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Not if they are under six. At least, not with regards to combining information about spacial location. This is another instance in which something I had barely even noted about Simon, but understood to be a quirk, turns out to reveal a fascinating stage of brain and language development. This time around I have the NPR show Radio Lab to thank for my new knowledge and understanding.

Let me back up a bit. More than once, Matt and I have tried to tell Simon where something is. He’ll say “Where’s my green car?” or the like, and we’ll say, “It’s to the left of the red box” or the like. And then we will watch with confusion and a tiny bit of worry as he fails to find the object.

“No, Simon! To the left!”


“No Simon, to the left of the red box, not the blue one.”

Still nothing.

And so it will go until either we give up and retrieve the object for him, or until Simon stumbles across the object by pure chance. And we are always, always confused by this. He knows his colors. He knows his shapes. He knows right from left and up from down. What the heck is happening here? Is he not listening? Not trying?

As I just learned yesterday, it’s neither of those things. It’s that his brain literally cannot make connections between these two types of information.

It all began with scientists setting lose rats in a rectangular room. Food would be put in a corner, the rat spun, and then the rat set loose to retrieve it. As the room has two long walls and two short ones, two corners looked identical. The rat chose the right corner 50% of the time, just what you would expect. So then the researchers painted one wall blue. And the rat? Still chose the right corner 50% of the time. Rodents, despite having color vision, could not combine the color knowledge with the spacial knowledge.

And neither can kids. A similar experiment was run with children. Babies couldn’t find the object left of the blue wall. Two-year-olds couldn’t do it. Three-year-olds couldn’t do it. It’s hard to believe, but it wasn’t until the sample group was six that they could reliably find the object left of the blue wall.

The neuroscientists’ best guess is that the area of the brain that contains information about objects is in one part of the brain; the area with color is in a second; and the area with directional words a third. These regions are all islands, and it isn’t until a child is six that all the islands are connected. So when Simon is floundering as his confused parents blare the same instructions in an ever louder voice, it’s the adults who need to course correct.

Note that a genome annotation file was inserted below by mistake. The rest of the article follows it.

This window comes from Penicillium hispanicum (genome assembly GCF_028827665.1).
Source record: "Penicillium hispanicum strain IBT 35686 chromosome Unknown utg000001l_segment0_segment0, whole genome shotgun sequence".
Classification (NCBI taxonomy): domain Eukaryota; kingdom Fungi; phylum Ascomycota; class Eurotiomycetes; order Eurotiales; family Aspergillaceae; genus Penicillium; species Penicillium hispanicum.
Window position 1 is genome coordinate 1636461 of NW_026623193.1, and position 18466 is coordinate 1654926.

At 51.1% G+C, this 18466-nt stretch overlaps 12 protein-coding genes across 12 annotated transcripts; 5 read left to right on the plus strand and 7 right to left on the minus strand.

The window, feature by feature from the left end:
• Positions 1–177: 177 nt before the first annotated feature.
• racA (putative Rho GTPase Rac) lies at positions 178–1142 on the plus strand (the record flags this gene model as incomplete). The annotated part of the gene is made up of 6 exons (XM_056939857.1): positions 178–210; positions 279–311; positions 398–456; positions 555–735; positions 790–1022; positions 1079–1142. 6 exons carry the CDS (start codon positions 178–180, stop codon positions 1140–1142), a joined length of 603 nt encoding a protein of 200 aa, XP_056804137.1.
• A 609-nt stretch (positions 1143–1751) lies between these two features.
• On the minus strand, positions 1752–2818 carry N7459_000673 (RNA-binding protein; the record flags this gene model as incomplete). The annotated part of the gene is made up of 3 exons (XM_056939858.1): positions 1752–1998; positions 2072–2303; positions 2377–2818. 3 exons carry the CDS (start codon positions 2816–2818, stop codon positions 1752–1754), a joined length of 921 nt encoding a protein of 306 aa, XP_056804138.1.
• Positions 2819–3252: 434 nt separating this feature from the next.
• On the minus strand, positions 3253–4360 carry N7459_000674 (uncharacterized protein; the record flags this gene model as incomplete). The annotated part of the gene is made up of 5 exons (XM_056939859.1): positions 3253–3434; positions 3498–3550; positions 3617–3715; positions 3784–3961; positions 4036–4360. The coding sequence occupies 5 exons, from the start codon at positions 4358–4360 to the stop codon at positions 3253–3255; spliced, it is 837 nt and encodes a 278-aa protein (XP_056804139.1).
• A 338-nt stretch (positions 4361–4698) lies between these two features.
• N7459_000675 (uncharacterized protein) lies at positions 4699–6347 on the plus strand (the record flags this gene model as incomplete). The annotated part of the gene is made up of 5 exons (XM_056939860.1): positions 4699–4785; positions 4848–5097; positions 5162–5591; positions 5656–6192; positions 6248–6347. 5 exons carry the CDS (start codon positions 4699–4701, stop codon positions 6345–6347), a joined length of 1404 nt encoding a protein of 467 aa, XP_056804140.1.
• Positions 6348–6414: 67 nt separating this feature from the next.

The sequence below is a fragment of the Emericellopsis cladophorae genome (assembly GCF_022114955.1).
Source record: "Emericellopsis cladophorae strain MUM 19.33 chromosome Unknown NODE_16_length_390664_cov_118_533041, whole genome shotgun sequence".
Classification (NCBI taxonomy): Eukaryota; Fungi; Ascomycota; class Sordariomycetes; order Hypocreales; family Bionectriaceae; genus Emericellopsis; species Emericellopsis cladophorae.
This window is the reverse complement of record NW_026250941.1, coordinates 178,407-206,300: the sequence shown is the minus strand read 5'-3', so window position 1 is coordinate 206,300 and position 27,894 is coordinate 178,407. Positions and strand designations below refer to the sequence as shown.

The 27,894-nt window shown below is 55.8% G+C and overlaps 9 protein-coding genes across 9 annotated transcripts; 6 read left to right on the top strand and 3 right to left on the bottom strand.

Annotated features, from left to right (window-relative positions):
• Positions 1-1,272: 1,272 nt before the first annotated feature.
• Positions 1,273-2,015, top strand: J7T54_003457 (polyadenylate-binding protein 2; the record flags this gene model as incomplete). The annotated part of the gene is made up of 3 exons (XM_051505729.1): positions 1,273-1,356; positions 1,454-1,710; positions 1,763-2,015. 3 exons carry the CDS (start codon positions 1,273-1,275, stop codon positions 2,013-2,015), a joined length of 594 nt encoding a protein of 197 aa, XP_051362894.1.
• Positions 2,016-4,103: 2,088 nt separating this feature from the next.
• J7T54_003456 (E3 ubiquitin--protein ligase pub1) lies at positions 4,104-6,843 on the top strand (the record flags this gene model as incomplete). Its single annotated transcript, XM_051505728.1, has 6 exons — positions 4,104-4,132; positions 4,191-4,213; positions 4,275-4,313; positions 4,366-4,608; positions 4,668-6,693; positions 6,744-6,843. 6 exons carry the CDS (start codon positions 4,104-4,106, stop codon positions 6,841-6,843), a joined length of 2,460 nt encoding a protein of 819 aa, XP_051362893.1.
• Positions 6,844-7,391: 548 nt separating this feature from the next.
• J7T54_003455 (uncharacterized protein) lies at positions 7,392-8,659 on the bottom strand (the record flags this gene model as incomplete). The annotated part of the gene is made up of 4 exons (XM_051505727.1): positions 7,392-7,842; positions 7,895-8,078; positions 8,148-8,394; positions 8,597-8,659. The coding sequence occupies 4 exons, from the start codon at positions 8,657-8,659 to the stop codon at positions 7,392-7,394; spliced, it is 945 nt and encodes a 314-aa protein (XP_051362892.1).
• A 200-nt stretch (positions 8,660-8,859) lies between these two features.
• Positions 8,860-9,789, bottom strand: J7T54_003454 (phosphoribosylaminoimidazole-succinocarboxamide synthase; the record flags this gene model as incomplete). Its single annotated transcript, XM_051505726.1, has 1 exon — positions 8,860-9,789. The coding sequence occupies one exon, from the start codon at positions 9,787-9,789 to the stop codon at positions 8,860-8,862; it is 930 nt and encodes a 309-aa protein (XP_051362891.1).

In case that’s not fascinating and unexpected enough, here’s the final zinger. It does not happen that kids learn to connect color with location and then display this knowledge with receptive or expressive language. No, it is that the act of hearing and speaking these commands makes the connections happen. Language, in this instance, does not reflect brain development: It enables it.

I was listening to this piece as I drove back from the mall yesterday. When they hit the climax of the story, the part where kids were on par with rats until they were six, I almost missed my merge onto the expressway on-ramp. It was the exact kind of after-the-fact insight, an aha! into an inchoate observation, that makes NPR the best thing on radio and having a child the most fascinating thing I’ve ever done. Transcript of the entire session may be found online.

One Response to “Is Your Child Smarter Than a Rat? (Quirk or Stage Part II)”

  1. blg says:

    Why listen to the NPR piece when I have you to explain it to me?

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